New Honor-Shame Book on Galatians
This post is an short excerpt from Mark Baker’s new book, Freedom From Religiosity and Judgmentalism: Studies in Paul’s Letter to the Galatians. The book interprets Galatians through the lens of charis (grace/gift), honor-shame, and centered-church theory, all topics he has examined in previous books.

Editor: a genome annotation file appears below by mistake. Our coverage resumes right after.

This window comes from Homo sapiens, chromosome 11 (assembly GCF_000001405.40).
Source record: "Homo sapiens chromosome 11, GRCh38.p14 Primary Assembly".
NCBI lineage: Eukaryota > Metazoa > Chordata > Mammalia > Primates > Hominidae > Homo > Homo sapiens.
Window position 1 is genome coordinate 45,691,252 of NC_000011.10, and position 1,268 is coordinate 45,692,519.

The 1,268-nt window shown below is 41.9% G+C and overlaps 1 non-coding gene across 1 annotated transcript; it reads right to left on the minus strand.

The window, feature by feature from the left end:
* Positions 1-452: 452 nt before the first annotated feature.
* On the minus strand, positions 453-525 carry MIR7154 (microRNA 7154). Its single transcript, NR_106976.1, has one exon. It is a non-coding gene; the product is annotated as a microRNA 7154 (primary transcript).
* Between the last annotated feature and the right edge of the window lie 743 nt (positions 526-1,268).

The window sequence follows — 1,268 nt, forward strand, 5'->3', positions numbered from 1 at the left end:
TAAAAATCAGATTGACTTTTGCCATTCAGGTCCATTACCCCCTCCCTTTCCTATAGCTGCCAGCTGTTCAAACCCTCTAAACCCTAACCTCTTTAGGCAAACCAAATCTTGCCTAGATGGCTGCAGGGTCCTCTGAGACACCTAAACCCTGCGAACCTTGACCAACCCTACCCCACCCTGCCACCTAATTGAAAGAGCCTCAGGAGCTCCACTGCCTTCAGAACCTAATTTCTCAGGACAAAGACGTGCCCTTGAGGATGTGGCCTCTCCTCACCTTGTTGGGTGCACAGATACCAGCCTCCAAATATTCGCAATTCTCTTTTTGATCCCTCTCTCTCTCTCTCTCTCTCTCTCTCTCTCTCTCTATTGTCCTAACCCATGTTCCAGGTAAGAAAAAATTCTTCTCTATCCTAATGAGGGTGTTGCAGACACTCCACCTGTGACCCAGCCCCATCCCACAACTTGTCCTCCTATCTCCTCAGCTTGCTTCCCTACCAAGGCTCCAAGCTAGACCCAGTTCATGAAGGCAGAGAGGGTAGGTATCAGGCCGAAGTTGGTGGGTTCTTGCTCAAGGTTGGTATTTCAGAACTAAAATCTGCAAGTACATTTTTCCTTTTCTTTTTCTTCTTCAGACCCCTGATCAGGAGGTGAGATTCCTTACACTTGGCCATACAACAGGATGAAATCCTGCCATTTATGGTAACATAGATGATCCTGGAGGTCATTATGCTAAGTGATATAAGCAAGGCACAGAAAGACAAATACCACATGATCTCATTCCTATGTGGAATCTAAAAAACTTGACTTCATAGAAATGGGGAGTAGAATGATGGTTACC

The letter as a whole presents a contrast between a gospel rooted in God’s initiative and grace and a religion rooted in human striving for status with God and other humans. The issue of religion is particularly clear in certain parts of the letter. For instance, 6:12-13 offers a picture of the teachers seeking to increase their status through success in the religious realm—the success of persuading others to follow their religious standards. It is also clear that the other missionaries are under pressure to measure up to religious standards themselves. Fear of persecution motivates their actions. Another example is the number of times that emphasizes the gospel he proclaims is not of human origin. Here we can say that Paul is contrasting the gospel to religion—a human construct (pp. 45–46).